By Sen. Doug Black and Gary G. Mar
Published in the National Post
April 1, 2021
With a new administration in Washington, and a willing partner in Ottawa, Canada and the United States finally have a chance to do something they never have before — craft a meaningful, measurable and enduring North American climate and energy strategy.
Both governments are deeply engaged on climate progress and the U.S.-hosted global climate summit at the end of April is fast approaching. Now is the time to achieve what has eluded negotiators for the past 15 years. The strategy starts with a Canada-U.S. partnership and would, hopefully, expand later to include Mexico.
We are natural partners who can maximize benefits across our borders with an environmental and energy strategy that is smart and bold.
The first plank of the strategy should be a comprehensive emissions reduction plan. It would build upon the commitments made at the first bilateral meeting between U.S. President Joe Biden and Prime Minister Justin Trudeau and include specific binational objectives and deliverables. Emphasis should be placed on emissions-reducing technologies with the goal of accentuating collective strengths and leveraging national proficiencies.
Let’s think big on carbon capture and storage, tackle the methane challenge and figure out how to compete for market share in the growing hydrogen economy. Let’s co-operate on advanced nuclear, metals, minerals and hydro. Let’s also collaborate on emissions credits for carbon-competitive exports and demonstrate global leadership by aligning clean tech R&D.
While getting the energy mix right is essential, this strategy can go beyond fuels and into cutting-edge technological innovation. With strong leadership, we can reduce emissions in all kinds of areas and build the energy system of the future, while creating good-paying jobs and boosting competitiveness.
COVID has shown us that “just in time” supply chains need to be supplemented with logistics networks for the “just in case.” It has taught us to rely only on ourselves and our closest allies.
That is why the second plank of this strategy should be a serious commitment to energy security. We can be a continent that powers itself and does not have to worry about natural or military threats to our energy supply. This can be done while working together to capture a greater share of the international energy market and leading the way with rigorous estandards.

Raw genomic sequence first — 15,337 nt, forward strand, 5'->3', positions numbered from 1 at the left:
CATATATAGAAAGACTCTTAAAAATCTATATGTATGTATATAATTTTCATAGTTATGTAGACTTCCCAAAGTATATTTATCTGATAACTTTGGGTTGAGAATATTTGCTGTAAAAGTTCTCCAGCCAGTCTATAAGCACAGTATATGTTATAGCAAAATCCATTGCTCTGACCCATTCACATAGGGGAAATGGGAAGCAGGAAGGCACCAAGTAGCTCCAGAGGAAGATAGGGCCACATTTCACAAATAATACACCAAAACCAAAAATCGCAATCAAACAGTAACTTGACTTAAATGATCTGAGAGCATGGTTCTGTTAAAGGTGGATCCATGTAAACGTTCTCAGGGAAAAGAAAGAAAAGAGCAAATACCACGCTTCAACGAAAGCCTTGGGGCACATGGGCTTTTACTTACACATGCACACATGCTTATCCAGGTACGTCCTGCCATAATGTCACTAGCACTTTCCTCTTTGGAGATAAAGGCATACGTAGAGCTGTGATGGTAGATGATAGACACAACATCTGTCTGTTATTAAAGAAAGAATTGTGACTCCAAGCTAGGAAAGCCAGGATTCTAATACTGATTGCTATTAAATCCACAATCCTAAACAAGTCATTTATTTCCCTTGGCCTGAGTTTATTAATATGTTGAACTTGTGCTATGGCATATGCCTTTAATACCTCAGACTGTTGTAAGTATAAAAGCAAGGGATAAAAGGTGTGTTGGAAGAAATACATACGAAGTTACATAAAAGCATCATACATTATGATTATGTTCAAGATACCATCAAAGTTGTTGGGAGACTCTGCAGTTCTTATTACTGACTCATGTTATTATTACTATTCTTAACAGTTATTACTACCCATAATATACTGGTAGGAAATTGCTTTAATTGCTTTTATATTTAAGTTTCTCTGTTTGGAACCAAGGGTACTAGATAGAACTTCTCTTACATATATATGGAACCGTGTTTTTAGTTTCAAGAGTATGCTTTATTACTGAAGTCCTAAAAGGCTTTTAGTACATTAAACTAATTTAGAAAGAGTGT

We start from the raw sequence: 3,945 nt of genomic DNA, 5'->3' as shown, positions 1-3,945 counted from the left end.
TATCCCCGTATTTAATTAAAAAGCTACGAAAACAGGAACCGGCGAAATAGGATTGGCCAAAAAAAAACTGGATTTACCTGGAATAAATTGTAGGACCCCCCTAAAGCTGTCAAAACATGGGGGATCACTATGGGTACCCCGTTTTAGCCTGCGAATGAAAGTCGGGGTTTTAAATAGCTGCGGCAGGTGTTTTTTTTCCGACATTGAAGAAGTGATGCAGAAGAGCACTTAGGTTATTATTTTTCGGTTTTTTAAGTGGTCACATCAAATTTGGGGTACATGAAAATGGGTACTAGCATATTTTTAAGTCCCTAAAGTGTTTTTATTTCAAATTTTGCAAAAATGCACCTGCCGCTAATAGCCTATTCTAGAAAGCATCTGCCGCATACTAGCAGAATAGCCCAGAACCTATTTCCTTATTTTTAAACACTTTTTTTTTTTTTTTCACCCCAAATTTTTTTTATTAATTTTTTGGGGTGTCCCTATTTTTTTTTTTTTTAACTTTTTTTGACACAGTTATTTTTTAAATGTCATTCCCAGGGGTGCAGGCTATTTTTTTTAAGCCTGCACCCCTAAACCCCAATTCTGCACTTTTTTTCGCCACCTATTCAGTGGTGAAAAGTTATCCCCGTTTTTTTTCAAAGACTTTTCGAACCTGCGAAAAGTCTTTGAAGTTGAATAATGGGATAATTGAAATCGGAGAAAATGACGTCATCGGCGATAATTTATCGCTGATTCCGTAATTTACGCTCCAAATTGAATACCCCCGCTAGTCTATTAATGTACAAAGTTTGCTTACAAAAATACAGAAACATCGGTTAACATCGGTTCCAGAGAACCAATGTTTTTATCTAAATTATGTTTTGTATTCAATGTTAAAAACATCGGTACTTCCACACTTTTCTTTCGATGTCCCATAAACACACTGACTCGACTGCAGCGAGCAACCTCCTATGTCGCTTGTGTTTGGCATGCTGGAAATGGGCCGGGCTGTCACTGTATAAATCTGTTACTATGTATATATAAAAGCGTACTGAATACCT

If we want to be energy secure, and to rely less on unpredictable foreign energy suppliers and more on each other, we need to strengthen what connects us by updating and modernizing transportation infrastructure across the continent: airports, bridges, broadband, ports, pipelines, roads, railways. We can tap into shared expertise and talent to get it done. With record infrastructure stimulus on the way in both the U.S. and Canada, there will never be a better time to set this course.
A binational environment and energy working group tasked with building out the strategy should be struck at the earliest opportunity. The post-COVID recovery, and the climate challenge, demand leadership that meets the moment.
here is no successful navigation of our national energy futures without binational co-operation. When the upsides are evident and include energy security, climate progress, economic growth and geopolitical benefits, it is in our shared interest to realize and exceed the visions of administrations past.
When it comes to energy, we should be policy-makers rather than policy-takers and establish a mutual framework that suits our continent and its workers; one that paves the way on climate and reinvigorates our communities. Working together under a unified strategy, no other jurisdiction can match our capacity or ingenuity to succeed in a lower carbon future.
The U.S. and Canada have done big things together before. Think NATO, NORAD and NAFTA. It is precisely because of our free, open and collaborative engagement that we are more globally competitive. It’s time to show the world what the closest friends and allies on the planet can do.
Sen. Doug Black is an Alberta senator and deputy chair of the Canadian Senate committee on energy, the environment and natural resources. Gary Mar is the president and CEO of the Canada West Foundation and a former minister in Alberta.